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Taxi cameras: Do the math

February 16, 2008 @ 12:19 By: gordon Category: Current affairs

The press was reporting yesterday that the taxi union met recently and have decided that they’ll allow the cameras to be installed, but only if they get to pick the system.  The city has identified a system made by VerifEye Technologies which reportedly costs about $1500.  The union is complaining that this is too expensive.

While looking through VerifEye’s website, I came across the results of a study conducted by the City of Portland where they evaluated a number of different camera systems and determined that the images captured by VerifEye’s systems were better than the others.  (The results are also available in a PDF.)

Since the photos are going to be used by the police, it is reasonable to assume that you want the highest quality photos possible.  If you crop a photo to zoom in on someone’s face, you don’t want it to be all pixilated and fuzzy.  You want it to be clear enough that the individual can be identified.  Otherwise, there’s really no point in having the camera.

It’s been suggested in a comment on my other entry that perhaps the taxi drivers have spent the money they’ve been collecting that was specifically earmarked for the purchase of the camera systems.  This bears further investigation.

So, let’s look at how much money may have been collected by a cab driver since the city started allowing them to collect a extra money on each fare specifically to help pay for the camera systems.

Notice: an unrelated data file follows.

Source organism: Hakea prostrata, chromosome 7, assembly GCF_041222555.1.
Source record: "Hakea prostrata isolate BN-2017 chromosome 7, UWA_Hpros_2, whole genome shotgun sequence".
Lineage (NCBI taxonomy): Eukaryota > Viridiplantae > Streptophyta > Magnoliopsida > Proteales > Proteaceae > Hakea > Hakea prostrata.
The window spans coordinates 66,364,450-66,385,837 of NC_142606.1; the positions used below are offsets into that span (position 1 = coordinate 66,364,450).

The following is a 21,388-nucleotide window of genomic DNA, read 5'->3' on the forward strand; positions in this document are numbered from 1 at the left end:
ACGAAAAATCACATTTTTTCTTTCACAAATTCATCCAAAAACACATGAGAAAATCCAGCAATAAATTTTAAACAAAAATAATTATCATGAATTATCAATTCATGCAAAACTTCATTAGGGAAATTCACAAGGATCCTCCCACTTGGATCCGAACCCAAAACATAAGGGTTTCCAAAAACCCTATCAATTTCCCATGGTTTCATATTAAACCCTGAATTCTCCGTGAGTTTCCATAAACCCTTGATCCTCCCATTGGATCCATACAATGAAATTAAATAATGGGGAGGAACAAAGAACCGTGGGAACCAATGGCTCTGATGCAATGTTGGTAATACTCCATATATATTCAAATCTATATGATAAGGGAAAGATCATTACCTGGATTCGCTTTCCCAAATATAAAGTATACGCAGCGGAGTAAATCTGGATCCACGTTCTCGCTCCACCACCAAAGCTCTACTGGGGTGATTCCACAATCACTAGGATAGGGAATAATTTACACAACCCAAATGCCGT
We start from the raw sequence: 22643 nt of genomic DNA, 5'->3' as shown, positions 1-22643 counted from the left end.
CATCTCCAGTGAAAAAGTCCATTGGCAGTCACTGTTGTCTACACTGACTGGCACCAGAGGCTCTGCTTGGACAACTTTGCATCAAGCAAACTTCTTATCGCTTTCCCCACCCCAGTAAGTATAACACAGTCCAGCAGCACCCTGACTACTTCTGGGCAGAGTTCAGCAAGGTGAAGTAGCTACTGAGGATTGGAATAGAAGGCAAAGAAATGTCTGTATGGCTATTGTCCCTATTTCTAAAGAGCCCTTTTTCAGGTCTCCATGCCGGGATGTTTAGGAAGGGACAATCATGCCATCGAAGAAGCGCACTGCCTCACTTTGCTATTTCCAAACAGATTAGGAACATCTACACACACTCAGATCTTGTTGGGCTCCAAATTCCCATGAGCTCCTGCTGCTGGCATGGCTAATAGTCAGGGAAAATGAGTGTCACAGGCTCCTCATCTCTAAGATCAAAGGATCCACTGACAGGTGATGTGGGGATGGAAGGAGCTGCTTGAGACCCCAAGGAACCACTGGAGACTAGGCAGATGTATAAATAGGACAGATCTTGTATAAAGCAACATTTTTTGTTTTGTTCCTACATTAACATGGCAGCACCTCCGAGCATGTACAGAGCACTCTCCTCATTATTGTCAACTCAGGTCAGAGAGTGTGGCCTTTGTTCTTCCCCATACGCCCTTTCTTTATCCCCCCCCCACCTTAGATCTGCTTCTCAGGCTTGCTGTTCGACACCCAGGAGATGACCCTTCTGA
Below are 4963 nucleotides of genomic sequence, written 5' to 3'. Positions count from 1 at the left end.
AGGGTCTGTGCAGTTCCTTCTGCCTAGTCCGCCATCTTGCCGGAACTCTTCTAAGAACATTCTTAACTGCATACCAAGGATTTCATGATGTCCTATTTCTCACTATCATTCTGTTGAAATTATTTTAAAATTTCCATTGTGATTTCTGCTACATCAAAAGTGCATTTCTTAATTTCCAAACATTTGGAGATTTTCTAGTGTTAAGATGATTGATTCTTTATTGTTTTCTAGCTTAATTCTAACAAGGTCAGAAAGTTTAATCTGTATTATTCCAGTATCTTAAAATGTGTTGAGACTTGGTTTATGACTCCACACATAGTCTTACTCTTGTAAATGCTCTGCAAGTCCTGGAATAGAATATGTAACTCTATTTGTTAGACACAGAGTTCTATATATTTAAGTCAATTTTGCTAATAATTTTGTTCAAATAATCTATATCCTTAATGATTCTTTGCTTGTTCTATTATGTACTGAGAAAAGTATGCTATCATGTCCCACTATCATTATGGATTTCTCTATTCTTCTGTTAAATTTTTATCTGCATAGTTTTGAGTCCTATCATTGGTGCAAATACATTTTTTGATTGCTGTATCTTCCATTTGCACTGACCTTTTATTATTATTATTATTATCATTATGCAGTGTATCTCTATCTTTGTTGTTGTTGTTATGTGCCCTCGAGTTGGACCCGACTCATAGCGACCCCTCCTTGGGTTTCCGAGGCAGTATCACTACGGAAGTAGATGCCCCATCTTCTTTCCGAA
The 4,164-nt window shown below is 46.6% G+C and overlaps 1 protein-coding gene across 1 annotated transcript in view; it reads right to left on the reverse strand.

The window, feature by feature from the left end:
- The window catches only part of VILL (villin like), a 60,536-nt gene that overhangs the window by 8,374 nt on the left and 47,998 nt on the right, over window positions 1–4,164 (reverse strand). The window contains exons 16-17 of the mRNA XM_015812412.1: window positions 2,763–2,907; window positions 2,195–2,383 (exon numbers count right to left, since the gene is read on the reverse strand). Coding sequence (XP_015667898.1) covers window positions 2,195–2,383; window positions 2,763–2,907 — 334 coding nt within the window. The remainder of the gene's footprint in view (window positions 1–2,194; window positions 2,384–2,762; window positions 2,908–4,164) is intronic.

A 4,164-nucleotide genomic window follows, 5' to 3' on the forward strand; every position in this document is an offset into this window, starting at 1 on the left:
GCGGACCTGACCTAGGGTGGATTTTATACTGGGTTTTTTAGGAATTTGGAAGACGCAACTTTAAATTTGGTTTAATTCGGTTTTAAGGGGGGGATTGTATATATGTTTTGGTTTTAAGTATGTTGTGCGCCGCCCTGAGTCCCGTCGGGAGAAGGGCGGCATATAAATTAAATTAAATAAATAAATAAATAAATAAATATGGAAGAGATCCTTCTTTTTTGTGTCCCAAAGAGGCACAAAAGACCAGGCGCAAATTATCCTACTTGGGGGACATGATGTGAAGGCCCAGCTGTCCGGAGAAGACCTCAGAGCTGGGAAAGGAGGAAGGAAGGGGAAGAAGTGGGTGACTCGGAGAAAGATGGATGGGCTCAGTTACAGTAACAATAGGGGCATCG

Assumptions:

  1. Each cab is on the road 6 days/week, or 300 days/year (allowing for 2 weeks of vacation).
  2. Each day a driver has 10 fares.
  3. The average fare is $15.00 according to the meter.
  4. They are allowed to collect $0.05/fare plus the difference between 7% and the current GST rate.  Because the GST has been dropping, let’s assume this to be 1.5% average for the period.
  5. As of today, they have been collecting the surcharge for 2.37 years (30 September 2005 to 16 February 2008).

Calculations:

(Fares_per_day) * (days_per_year) * (((gross_fare – flat surcharge) * difference_in_GST)+flat_surcharge) * (number_of_years) = amount_collected

= 10 * 300 * ((($15.00-$0.05) * 1.5%) + $0.05) * 2.37

= 3000 * $0.27 * 2.37

= $822.75 * 2.37

= $1957.48

Conclusion:

If my assumptions are reasonable (and I have no idea if they are), it appears that a driver will have collected enough money to offset the cost of the camera system.  Even if my assumptions about the number of fares carried in a year are overstated by 100%, you can still see that a driver has probably collected enough money to take (most of) the sting out of the one-time investment of $1500.  This is further offset by the reduction in crimes against drivers that have been experienced in other cities when camera systems were installed.  I can’t understand why there would be so much resistance on the part of the drivers when they will experience the benefits first-hand.

Ultimately, this is one of the costs of doing business if you’re a cab driver in Ottawa.

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  1. gordon.dewis.ca | Taxi cameras revisited (July 21, 2009 @ 23:31)

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